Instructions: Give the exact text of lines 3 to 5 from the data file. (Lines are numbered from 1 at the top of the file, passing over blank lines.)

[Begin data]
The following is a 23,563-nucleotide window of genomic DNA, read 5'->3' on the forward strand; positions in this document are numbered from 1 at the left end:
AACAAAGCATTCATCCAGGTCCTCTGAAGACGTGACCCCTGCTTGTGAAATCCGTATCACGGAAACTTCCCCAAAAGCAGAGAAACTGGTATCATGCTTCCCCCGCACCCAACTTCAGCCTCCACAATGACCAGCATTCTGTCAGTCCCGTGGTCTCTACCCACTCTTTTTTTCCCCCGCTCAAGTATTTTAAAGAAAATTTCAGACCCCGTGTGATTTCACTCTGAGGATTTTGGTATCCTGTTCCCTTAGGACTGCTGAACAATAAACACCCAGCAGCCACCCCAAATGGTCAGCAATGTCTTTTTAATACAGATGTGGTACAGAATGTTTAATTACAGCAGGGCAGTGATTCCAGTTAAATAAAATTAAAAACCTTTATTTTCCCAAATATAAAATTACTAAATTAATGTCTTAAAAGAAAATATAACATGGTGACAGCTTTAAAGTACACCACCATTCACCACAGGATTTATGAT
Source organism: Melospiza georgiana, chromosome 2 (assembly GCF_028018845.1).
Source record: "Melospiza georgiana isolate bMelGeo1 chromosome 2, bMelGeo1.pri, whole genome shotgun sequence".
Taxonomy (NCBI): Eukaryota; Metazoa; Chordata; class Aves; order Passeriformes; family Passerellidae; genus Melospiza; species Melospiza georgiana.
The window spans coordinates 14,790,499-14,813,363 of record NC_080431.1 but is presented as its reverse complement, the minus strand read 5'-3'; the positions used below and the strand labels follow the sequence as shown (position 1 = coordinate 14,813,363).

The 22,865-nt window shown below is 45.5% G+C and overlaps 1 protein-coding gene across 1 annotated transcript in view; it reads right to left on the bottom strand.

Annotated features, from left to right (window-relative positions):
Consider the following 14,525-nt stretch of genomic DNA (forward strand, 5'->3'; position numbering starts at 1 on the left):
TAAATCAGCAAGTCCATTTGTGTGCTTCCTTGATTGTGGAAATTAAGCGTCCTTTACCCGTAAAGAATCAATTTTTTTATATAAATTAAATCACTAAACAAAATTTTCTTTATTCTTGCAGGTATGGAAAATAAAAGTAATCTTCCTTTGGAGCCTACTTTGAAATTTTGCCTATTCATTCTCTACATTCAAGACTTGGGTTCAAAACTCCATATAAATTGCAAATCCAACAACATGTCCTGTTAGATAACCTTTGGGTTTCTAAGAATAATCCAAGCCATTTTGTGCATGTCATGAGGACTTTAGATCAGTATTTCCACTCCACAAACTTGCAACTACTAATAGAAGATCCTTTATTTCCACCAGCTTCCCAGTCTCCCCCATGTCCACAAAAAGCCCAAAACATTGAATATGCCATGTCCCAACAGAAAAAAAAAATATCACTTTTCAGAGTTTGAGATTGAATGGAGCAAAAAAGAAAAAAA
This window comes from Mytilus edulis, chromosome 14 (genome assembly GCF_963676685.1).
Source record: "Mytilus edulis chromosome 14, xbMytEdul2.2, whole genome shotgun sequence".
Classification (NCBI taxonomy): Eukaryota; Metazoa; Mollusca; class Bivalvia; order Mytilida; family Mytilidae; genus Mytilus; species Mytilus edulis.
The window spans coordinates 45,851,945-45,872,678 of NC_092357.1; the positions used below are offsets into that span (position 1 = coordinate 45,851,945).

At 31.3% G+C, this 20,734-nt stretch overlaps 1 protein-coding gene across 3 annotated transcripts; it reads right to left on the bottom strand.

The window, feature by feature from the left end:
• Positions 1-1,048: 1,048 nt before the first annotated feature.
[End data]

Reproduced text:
Source organism: Melospiza georgiana, chromosome 2 (assembly GCF_028018845.1).
Source record: "Melospiza georgiana isolate bMelGeo1 chromosome 2, bMelGeo1.pri, whole genome shotgun sequence".
Taxonomy (NCBI): Eukaryota; Metazoa; Chordata; class Aves; order Passeriformes; family Passerellidae; genus Melospiza; species Melospiza georgiana.